november 2020, transfer

Big Cinema, Small Cinema #37 – 
In the Rhythm of the Colors

Our next event for children aged 5 years and up takes place on Sunday November 8. “The color is the key. The eye is the hammer. The soul is the piano with many strings”, said painter Wassily Kandinsky in 1911. In film too, forms have a rhythm and colors can dance to the music of the film, such as in Mary Ellen Butes’s ABSTRONIC (USA 1952), which shows how sounds moves The fact that tones can be made audible by colors and forms is proved by Evelyn Lambart and Norman McLaren in their hand-painted film BEGONE DULL CARE (Canada 1949). Images that play with music on the screen can be seen in EARLY ABSTRACTIONS by Harry Smith (USA 1939–1956). And how forms can rhythmically appear and disappear again via scratches in the film strip is illustrated by MONDLICHT by Bärbel Neubauer (Germany 1997). After the screening, all the children can paint their own rhythms and take them home with them.

october 2020, transfer

Big Cinema, Small Cinema #36 Fast – Slow

Our next event for children aged 6 and above takes place on October 4. Films are usually projected at 24 frames per second. Whether they appear fast or slow depends on what you’re looking at, how the film was edited, how you perceive the film and sometimes also what you can hear. We will screen widely different short films that are fast or slow in one way or another. M.M. Serra’s PPII (USA 1986) has an incredible speed due to its many very short cuts. In contrast, Bruce Baillie’s ALL MY LIFE (USA 1966) is one, single shot without any cuts at all. Jonas Mekas filmed NOTES ON THE CIRCUS (USA 1966) over the course of three circus performances, but exposed all three one above the other. As a result, the viewer sees at the same time what actually occurred in a sequence. Elena Duque paints in a real filmed landscape (VALDEDIÓS , Spain 2019), creating two layers of time. And as for Ted Fendt’s THE STONE TOWER (2020), we’ll give nothing away.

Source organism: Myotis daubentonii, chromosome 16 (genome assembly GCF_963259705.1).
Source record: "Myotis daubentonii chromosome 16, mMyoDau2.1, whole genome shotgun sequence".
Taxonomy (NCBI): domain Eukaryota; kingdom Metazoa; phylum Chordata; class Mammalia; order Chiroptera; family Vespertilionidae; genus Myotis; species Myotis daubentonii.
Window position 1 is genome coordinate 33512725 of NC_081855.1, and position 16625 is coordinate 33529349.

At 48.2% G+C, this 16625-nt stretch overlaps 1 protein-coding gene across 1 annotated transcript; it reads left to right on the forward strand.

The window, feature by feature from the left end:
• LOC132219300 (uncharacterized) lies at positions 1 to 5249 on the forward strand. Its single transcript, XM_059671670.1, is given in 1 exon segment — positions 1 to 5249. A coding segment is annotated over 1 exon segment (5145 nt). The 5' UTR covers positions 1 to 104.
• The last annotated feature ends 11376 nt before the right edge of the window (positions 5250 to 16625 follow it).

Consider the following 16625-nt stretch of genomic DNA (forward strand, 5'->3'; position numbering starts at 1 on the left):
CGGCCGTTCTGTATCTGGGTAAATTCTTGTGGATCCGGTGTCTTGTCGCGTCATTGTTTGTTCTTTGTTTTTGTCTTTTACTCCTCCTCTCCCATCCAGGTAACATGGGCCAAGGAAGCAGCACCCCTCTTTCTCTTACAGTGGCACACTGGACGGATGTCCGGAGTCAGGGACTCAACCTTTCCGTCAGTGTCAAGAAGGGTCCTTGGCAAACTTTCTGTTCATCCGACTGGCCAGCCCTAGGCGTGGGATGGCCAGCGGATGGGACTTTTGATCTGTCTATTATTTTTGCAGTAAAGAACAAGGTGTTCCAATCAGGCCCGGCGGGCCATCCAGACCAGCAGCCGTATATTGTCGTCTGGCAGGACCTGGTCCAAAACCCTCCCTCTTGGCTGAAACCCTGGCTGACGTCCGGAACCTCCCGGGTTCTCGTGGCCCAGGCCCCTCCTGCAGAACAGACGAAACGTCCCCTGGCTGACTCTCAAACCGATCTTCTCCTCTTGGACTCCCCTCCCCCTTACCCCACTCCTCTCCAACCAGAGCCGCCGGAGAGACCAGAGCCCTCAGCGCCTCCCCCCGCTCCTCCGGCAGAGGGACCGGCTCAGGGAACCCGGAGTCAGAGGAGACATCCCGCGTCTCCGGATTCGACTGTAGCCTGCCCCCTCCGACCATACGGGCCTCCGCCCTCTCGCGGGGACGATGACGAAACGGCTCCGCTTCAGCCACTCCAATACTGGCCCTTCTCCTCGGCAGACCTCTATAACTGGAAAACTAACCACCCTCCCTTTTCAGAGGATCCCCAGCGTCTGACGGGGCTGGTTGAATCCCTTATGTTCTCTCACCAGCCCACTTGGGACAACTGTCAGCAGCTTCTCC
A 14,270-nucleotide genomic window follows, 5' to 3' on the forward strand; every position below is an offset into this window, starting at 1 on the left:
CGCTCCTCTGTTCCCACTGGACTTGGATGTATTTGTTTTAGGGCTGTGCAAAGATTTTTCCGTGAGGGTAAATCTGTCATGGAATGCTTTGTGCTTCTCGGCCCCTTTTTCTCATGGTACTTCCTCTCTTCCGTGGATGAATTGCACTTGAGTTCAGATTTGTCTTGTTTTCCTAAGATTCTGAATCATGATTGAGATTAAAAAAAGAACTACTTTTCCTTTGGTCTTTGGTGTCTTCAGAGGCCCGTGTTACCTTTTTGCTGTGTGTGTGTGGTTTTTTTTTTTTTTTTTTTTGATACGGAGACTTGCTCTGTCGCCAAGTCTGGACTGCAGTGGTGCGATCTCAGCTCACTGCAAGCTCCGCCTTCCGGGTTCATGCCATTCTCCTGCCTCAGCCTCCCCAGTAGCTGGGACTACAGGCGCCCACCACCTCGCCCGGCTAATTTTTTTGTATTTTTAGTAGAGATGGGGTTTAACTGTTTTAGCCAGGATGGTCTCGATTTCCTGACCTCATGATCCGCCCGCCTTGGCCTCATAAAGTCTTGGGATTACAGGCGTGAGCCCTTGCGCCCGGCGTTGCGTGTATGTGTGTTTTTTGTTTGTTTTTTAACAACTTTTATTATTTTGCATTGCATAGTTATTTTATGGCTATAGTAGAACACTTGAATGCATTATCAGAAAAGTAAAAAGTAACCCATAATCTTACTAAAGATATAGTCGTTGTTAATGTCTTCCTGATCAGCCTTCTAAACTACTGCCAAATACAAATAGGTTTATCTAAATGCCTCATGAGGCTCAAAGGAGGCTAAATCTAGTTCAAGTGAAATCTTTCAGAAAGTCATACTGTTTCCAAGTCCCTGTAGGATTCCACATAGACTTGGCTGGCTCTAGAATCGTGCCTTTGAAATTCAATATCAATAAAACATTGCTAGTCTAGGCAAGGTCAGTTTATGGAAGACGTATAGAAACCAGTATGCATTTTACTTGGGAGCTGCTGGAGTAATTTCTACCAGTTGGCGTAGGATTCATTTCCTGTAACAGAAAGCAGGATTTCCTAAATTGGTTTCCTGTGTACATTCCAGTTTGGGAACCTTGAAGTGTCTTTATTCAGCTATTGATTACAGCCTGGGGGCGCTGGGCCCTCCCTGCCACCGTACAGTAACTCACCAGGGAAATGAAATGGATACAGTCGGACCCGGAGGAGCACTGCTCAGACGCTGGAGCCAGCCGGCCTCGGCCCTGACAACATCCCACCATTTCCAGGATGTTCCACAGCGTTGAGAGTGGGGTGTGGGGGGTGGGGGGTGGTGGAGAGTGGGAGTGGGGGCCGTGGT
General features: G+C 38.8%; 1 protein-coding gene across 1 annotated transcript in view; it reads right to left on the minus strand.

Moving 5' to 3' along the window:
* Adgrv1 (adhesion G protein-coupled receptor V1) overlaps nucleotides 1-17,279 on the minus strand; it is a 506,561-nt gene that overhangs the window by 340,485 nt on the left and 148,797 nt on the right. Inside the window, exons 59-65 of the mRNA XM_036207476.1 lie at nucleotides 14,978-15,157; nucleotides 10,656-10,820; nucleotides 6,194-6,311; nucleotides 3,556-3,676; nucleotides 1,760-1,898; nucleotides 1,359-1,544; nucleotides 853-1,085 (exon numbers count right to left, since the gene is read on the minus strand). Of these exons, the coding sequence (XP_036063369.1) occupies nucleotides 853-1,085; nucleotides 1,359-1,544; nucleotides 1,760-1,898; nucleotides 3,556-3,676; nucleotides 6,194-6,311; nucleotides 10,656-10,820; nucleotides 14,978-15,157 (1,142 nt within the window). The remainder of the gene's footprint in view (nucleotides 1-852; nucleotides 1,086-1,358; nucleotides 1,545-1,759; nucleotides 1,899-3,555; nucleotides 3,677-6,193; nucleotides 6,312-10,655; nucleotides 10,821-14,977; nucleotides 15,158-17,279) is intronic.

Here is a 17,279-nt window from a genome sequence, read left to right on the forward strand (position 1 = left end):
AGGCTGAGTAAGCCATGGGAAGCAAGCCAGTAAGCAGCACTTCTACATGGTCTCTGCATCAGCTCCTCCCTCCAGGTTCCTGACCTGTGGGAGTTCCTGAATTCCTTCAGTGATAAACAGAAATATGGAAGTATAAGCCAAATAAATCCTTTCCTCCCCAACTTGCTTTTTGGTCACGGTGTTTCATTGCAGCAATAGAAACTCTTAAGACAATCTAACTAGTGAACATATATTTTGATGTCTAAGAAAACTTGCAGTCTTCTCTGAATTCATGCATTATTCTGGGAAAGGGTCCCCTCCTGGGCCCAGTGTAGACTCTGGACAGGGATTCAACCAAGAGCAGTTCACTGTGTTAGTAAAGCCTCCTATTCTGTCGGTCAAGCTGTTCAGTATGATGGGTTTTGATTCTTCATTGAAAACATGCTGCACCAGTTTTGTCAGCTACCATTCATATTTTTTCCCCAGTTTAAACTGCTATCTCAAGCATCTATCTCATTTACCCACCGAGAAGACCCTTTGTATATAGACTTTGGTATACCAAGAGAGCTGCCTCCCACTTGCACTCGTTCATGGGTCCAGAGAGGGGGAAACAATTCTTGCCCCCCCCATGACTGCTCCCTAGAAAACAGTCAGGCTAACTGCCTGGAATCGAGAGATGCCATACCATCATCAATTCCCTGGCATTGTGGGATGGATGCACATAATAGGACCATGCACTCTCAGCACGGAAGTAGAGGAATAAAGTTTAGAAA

september 2020, transfer

Big Cinema, Small Cinema #35 What's ringing, scratching, rustling there in the film?

Our next film event for children takes place on September 20, for all aged eight and above: Since the first time films were shown in 1895, they have been accompanied by sounds and music. Noises, music, sounds and language are combined to make a soundtrack. Before we make our own sound experiments and create a soundtrack to DÉMÉNAGEMENT À LA CLOCHE DE BOIS by Alice Guy (France 1905), we will find out what can be seen and heard in four shorts: In ROOTS (Germany 1996) by Bärbel Neubauer, colors and shapes swirl around and keep transforming themselves. In his FILMSTUDIE (Germany 1926), Hans Richter plays with light and shadows. LANTOUY by Isabell Spengler and Daniel Adams (Germany 2006) entices us into a magical world of images and sounds. Finally, in Matthias Müller and Christoph Girardet’s PLAY (Germany 2003) a moment full of suspense between thundering applause and the beginning of a piece of music being played seems to be never-ending.

august 2020, transfer

Back Again: Kinozauber

Kinozauber, Arsenal’s film education project for pre-school children, kicked off again: Now that the new school year has started, the artists of Arsenal Filmatelier will finally be able to continue their cooperation with EKT Regenbogen-Kidz and also expand the project to two more kindergartens. The project involves groups of pre-school children making several visits to Arsenal to watch experimental shorts from our collection and engage creatively with aspects such as light, shadow, color, sound, film material and projection.